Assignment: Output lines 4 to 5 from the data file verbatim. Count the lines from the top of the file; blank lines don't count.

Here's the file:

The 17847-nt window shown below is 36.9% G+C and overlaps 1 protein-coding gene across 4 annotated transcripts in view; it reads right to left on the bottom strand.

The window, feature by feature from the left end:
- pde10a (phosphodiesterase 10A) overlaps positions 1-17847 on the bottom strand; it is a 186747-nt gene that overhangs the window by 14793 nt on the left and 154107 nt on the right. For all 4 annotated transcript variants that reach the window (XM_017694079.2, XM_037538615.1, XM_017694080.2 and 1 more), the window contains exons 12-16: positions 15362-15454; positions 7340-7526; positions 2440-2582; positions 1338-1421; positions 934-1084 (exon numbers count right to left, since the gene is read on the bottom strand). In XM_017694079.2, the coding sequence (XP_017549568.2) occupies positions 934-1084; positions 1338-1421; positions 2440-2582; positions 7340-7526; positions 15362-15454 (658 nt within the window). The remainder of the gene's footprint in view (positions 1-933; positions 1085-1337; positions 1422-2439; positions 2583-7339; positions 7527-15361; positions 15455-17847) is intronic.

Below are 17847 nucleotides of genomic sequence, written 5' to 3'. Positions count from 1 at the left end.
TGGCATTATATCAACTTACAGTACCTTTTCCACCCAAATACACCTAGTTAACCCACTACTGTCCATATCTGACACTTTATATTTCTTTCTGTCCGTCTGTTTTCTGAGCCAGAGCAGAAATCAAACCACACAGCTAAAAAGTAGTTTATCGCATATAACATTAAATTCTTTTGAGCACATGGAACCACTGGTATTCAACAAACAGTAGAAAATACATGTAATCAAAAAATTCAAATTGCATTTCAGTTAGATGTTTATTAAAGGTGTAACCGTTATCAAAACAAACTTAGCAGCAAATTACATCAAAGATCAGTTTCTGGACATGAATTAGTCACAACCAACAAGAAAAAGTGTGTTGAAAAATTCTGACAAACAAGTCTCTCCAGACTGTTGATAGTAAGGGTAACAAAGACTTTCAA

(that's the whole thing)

Below are 17847 nucleotides of genomic sequence, written 5' to 3'. Positions count from 1 at the left end.
TGGCATTATATCAACTTACAGTACCTTTTCCACCCAAATACACCTAGTTAACCCACTACTGTCCATATCTGACACTTTATATTTCTTTCTGTCCGTCTGTTTTCTGAGCCAGAGCAGAAATCAAACCACACAGCTAAAAAGTAGTTTATCGCATATAACATTAAATTCTTTTGAGCACATGGAACCACTGGTATTCAACAAACAGTAGAAAATACATGTAATCAAAAAATTCAAATTGCATTTCAGTTAGATGTTTATTAAAGGTGTAACCGTTATCAAAACAAACTTAGCAGCAAATTACATCAAAGATCAGTTTCTGGACATGAATTAGTCACAACCAACAAGAAAAAGTGTGTTGAAAAATTCTGACAAACAAGTCTCTCCAGACTGTTGATAGTAAGGGTAACAAAGACTTTCAA